The "Ready" signal is also arranged to respond to a manual switch 112 positioned to operate the "clear" of flip-flop 114. The object of the manual control is to hold the circuitry in a suspended wait state while an operator probes for correct logic states in the bus circuitry. When the switch is closed, the flip-flop 114 is maintained cleared and the signal to AND gate 108 is high. As a result the signal on line 110 responds directly with the output of the OR gate 106 and system operation remains unaffected by the switch (test mode). When the switch is opened, however, and when correct address information appears on address lines A17, A18 and A19; then when the system generated memory read signal (MEMR) goes low, the flip-flop 114 outputs a "0" to gate 108 and causes the signal on line 110 to stay low until the switch is released Consequently, the ready pin input to the microprocessor is held low to extend the wait state. During this time the complementary output of the flop-flop 114 is directed to a display device 116, such as a LED, to indicate the wait state.
To operate the Circuit Testing Apparatus, the test board, interface, and circuit under test are connected as shown in FIG. 1. The programmed ROM is inserted in place of the existing ROM 28 on the circuit under test, and power is applied to the circuit under test. The microprocessor of the circuit under test, in response to traditional inherent operational programming, automatically begins to execute programs stored in the inserted ROM beginning with an initial starting address specific to the device under test. But since the pre-existing ROM has been replaced, the instructions being executed are now test programs instead of system start-up instructions. The first of such automatically executed programs tests the microprocessor chip itself.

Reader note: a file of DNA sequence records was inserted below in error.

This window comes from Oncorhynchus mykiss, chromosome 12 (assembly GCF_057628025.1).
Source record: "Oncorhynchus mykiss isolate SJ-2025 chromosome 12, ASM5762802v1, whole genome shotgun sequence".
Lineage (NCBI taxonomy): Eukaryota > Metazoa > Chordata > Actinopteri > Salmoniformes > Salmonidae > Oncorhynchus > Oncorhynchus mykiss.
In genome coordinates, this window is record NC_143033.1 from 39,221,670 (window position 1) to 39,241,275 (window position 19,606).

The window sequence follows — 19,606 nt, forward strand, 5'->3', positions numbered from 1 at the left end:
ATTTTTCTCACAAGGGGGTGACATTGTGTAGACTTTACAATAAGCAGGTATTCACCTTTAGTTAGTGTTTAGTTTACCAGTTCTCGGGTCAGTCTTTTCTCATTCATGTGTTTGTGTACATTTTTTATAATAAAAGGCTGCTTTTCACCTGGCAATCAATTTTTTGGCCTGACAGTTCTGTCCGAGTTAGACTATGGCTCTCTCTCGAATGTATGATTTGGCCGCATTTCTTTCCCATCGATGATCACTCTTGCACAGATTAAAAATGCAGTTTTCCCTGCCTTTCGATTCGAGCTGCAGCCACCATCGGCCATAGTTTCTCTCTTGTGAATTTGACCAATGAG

Testing of the microprocessor chip involves first disabling the interrupts, then setting the numerous flags to a first state. The flags are read, then reset to the other state and re-read. When read, the flags are tested for correct values and a failure (a bad chip) is indicated in the contol board display.